Is the British model of integration, then, in a state of imminent collapse? After all, the terrorist plot to down several transatlantic airliners involves mostly British nationals, as did the terrorist episode on the London underground. Are we witnessing the failure of multiculturalism more generally (as many in fact, not just visiting TV crews, have speculated)?
My answer would be a resounding noto both questions. Many critics have simply failed to do their homework on what multiculturalism is. They identify it with a laissez faire approach to cultural diversity, whereas in fact it means almost the opposite. But they have also neglected to study what the evidence shows which is, that with all its problems and insufficiencies, the UK has done a better job of integrating minorities and migrant communities than any other of the major European states.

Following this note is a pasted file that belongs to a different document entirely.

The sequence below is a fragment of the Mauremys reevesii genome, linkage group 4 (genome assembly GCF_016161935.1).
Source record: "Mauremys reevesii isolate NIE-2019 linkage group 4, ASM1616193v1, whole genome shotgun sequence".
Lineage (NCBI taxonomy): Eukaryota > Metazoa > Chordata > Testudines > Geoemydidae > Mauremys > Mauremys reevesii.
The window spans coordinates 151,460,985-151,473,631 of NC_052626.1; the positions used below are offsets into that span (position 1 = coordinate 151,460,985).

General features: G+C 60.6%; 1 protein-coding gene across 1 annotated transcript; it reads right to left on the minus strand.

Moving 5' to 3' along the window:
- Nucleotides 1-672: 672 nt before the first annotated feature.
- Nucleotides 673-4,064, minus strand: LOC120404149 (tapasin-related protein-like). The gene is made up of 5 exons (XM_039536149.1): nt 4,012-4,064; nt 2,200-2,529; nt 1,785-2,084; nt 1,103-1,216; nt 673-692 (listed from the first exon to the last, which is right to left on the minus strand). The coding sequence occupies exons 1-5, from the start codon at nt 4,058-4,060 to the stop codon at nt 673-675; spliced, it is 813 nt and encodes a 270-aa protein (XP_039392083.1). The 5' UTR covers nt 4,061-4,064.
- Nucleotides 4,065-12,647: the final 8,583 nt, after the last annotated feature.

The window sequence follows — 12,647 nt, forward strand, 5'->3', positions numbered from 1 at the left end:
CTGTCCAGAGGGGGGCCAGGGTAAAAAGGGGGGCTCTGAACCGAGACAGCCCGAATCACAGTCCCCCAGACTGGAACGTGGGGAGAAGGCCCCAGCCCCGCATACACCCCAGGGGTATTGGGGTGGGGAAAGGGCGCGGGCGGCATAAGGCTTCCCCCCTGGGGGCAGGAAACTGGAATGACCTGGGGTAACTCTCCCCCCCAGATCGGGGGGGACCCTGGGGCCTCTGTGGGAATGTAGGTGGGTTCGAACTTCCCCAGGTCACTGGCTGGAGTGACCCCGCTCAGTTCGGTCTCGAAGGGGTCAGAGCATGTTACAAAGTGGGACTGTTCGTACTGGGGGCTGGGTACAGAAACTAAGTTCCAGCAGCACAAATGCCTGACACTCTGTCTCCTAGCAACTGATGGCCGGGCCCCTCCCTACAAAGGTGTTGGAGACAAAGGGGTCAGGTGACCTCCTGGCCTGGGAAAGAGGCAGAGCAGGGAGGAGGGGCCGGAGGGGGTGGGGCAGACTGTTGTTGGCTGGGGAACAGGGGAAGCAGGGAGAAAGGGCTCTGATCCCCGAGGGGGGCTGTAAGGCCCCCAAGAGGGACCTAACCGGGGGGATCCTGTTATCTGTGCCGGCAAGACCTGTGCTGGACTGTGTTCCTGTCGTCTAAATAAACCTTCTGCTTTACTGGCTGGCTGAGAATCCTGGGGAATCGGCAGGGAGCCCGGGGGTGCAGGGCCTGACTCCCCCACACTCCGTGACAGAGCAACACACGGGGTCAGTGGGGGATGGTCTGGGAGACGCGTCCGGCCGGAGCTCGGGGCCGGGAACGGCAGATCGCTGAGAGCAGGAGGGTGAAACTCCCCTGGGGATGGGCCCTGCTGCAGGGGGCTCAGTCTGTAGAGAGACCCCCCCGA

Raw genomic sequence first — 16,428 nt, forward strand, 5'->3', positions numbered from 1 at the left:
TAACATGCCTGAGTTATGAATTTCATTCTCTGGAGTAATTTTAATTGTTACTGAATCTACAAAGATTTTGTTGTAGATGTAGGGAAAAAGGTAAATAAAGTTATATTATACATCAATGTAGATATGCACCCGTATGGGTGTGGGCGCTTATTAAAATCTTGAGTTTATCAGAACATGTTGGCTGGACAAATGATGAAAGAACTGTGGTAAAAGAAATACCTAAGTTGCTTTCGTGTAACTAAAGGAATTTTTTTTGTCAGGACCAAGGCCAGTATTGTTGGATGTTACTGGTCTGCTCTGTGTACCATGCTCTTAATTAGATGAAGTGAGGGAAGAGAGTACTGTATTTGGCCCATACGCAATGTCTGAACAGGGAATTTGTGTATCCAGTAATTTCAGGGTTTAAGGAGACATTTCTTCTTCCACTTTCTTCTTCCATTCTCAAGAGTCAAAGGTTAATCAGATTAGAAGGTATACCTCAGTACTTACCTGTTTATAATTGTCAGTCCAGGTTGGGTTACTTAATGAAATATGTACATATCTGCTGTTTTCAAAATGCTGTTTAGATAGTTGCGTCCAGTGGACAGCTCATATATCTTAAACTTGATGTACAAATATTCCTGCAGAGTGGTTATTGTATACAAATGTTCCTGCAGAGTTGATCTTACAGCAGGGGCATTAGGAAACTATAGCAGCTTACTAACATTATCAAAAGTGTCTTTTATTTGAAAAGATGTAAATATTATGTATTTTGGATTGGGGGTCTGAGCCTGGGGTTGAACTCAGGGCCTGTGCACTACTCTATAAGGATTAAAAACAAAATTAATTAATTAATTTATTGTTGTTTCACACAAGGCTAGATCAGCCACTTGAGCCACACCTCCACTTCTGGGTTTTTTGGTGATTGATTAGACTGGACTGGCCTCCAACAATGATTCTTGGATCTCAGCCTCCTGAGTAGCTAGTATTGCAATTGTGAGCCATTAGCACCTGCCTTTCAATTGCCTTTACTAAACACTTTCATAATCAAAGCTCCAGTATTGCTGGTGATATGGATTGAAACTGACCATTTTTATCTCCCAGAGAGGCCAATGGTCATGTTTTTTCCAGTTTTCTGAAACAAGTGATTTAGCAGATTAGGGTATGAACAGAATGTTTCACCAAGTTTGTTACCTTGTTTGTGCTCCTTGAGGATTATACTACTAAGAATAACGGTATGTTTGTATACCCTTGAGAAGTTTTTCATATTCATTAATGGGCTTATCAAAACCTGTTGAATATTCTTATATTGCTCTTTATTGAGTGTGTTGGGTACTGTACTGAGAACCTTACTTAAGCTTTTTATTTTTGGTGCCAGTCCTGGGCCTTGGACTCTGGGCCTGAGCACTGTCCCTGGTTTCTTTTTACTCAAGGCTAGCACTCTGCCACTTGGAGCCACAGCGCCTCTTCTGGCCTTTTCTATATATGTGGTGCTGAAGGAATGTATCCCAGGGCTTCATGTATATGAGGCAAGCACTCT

There are many different ethnic groups in Britain, and their fortunes vary. Those of Indian, Chinese and Japanese origin on average are now out-performing the white population. They do better at school, and their average level of income is higher. Blacks of West Indian origin, especially girls, are doing much better in terms of educational results than they were a few years ago. Some Muslim groups, like those from Malaysia, are also relatively successful. People of Pakistani background, and especially those from Bangladesh, fare less well.
Is it among these groups that the main problems lie, especially since those accused in the airlines plot are all of Pakistani background? One might think so, because Pakistani groups have also featured in the riots that happened in Oldham, Leeds and other cities in the north of England in the 1990's and early 2000's. At that time serious worries were expressed about the level of segregation between Pakistani and local white communities. It was widely suggested in the press that social policies involved with multiculturalism were to blame.